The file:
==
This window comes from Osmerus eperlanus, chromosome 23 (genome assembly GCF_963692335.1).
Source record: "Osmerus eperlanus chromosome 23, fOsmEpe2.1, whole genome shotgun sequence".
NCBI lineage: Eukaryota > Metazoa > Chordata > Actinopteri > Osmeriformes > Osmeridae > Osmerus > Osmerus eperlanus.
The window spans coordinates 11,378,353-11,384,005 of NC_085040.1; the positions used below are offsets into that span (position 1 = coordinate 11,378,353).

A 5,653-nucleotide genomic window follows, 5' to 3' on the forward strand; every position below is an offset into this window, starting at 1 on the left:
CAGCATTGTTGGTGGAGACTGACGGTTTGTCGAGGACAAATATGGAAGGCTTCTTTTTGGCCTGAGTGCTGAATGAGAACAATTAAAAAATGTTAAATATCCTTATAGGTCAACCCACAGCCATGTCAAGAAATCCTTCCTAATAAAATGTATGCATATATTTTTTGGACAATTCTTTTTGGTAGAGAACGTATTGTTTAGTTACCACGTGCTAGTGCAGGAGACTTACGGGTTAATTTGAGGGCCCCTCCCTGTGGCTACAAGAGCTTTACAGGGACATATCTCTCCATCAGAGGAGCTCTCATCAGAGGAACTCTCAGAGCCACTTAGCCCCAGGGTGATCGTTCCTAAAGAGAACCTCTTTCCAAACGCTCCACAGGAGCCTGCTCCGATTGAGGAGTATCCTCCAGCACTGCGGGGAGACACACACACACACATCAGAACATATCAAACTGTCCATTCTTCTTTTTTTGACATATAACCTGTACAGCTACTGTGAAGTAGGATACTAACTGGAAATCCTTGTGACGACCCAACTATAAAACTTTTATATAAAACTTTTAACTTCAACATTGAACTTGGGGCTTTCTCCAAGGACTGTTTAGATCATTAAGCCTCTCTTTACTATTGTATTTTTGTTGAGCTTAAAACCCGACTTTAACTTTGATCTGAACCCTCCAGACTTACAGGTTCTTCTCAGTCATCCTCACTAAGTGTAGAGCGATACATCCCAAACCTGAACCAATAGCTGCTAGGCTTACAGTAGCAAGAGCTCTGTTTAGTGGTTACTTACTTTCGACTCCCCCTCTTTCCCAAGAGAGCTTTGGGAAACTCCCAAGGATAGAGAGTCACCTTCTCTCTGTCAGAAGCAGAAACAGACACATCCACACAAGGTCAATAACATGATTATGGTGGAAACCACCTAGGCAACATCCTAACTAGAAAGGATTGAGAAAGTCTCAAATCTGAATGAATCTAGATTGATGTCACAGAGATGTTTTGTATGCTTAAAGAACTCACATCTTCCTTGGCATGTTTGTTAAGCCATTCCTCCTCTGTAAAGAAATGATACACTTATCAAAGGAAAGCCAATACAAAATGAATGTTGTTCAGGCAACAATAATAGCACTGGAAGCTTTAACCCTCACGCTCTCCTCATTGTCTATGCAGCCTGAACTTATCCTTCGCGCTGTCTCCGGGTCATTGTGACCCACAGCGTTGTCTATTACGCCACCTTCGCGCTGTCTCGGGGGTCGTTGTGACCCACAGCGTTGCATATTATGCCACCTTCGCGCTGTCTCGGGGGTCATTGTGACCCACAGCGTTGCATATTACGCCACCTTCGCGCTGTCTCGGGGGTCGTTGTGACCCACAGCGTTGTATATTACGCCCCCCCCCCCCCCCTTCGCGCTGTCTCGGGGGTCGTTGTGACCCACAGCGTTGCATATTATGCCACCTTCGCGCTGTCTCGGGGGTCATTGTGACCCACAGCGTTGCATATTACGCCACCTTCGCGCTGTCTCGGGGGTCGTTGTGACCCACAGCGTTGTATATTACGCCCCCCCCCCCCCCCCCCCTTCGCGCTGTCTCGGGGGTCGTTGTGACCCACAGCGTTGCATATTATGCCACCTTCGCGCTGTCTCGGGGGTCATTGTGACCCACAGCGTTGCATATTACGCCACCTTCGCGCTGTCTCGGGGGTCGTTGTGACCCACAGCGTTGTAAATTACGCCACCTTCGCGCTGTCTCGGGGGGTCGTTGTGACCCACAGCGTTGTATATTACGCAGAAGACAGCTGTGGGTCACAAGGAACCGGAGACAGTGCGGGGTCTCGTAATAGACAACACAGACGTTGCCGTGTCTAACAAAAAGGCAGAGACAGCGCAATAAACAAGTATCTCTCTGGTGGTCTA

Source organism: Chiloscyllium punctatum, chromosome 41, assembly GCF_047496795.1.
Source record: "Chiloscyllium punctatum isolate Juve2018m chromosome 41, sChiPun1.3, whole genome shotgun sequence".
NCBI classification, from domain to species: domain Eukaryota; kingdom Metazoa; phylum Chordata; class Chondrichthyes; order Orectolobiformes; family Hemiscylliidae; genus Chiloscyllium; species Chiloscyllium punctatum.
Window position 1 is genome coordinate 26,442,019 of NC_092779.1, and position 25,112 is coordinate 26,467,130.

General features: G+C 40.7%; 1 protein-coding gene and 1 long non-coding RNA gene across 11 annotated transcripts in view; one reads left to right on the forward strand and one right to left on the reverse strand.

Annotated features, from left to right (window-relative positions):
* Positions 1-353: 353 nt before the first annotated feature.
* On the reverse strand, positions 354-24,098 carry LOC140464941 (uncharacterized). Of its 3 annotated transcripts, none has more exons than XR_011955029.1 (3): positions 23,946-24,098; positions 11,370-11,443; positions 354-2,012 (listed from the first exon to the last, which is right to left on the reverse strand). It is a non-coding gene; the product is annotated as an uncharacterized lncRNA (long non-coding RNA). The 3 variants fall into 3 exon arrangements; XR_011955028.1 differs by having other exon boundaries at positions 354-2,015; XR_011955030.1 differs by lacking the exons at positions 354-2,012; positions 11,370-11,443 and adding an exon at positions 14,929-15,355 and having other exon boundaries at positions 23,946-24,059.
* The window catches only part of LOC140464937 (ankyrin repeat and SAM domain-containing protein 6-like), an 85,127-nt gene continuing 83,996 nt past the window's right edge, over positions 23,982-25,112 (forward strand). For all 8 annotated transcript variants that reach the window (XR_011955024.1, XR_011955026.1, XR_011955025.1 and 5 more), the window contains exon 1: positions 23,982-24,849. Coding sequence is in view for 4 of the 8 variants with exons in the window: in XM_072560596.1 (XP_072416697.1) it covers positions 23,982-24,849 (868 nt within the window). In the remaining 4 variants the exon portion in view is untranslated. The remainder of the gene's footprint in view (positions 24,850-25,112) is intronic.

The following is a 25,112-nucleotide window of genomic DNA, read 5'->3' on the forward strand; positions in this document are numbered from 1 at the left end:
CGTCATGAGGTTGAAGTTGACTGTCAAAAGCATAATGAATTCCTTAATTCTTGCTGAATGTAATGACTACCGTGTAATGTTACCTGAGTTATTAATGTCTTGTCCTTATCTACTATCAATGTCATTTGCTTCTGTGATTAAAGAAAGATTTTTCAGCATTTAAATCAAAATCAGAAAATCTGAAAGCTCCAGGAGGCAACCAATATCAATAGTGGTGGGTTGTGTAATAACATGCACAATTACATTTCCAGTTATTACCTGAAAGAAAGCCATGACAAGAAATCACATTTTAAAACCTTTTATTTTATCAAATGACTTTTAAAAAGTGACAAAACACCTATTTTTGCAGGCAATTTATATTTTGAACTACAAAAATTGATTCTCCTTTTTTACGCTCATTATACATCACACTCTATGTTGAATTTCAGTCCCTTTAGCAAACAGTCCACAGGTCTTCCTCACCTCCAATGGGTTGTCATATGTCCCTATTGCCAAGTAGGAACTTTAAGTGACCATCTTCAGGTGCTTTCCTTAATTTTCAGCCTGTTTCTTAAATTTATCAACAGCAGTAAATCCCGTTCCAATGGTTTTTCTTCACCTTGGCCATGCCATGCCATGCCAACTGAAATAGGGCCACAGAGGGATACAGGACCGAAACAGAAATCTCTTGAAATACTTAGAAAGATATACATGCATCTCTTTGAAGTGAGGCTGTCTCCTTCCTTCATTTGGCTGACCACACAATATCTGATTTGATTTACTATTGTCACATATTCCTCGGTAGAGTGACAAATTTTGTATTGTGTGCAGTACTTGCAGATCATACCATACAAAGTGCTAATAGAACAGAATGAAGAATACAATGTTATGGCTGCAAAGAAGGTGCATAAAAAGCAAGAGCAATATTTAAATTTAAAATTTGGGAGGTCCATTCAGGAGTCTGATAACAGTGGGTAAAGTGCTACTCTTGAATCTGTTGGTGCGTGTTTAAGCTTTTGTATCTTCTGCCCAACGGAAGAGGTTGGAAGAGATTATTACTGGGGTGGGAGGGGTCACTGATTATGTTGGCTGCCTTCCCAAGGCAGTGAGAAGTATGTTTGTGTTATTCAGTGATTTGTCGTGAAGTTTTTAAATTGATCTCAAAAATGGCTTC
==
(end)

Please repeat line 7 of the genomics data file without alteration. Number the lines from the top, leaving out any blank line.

Source organism: Chiloscyllium punctatum, chromosome 41, assembly GCF_047496795.1.